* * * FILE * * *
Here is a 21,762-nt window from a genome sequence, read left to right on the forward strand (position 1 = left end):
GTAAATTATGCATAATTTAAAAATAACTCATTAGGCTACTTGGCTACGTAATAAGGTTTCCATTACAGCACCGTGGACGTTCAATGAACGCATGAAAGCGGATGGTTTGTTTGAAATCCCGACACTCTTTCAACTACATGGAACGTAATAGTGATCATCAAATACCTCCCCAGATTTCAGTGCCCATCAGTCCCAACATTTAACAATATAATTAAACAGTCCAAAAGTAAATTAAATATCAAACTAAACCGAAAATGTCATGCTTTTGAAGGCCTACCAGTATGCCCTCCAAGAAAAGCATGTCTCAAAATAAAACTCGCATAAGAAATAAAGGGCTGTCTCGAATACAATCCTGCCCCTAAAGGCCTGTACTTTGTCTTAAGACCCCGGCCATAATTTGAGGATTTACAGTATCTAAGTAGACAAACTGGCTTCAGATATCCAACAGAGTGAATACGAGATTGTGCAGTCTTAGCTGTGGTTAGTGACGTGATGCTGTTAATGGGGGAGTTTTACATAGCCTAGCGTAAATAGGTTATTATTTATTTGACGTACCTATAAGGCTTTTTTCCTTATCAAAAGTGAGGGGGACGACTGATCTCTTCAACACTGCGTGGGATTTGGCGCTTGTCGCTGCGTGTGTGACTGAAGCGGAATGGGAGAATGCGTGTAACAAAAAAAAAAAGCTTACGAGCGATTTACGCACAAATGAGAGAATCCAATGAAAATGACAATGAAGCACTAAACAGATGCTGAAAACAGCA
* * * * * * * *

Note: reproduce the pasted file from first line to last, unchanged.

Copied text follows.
Here is a 21,762-nt window from a genome sequence, read left to right on the forward strand (position 1 = left end):
GTAAATTATGCATAATTTAAAAATAACTCATTAGGCTACTTGGCTACGTAATAAGGTTTCCATTACAGCACCGTGGACGTTCAATGAACGCATGAAAGCGGATGGTTTGTTTGAAATCCCGACACTCTTTCAACTACATGGAACGTAATAGTGATCATCAAATACCTCCCCAGATTTCAGTGCCCATCAGTCCCAACATTTAACAATATAATTAAACAGTCCAAAAGTAAATTAAATATCAAACTAAACCGAAAATGTCATGCTTTTGAAGGCCTACCAGTATGCCCTCCAAGAAAAGCATGTCTCAAAATAAAACTCGCATAAGAAATAAAGGGCTGTCTCGAATACAATCCTGCCCCTAAAGGCCTGTACTTTGTCTTAAGACCCCGGCCATAATTTGAGGATTTACAGTATCTAAGTAGACAAACTGGCTTCAGATATCCAACAGAGTGAATACGAGATTGTGCAGTCTTAGCTGTGGTTAGTGACGTGATGCTGTTAATGGGGGAGTTTTACATAGCCTAGCGTAAATAGGTTATTATTTATTTGACGTACCTATAAGGCTTTTTTCCTTATCAAAAGTGAGGGGGACGACTGATCTCTTCAACACTGCGTGGGATTTGGCGCTTGTCGCTGCGTGTGTGACTGAAGCGGAATGGGAGAATGCGTGTAACAAAAAAAAAAAGCTTACGAGCGATTTACGCACAAATGAGAGAATCCAATGAAAATGACAATGAAGCACTAAACAGATGCTGAAAACAGCA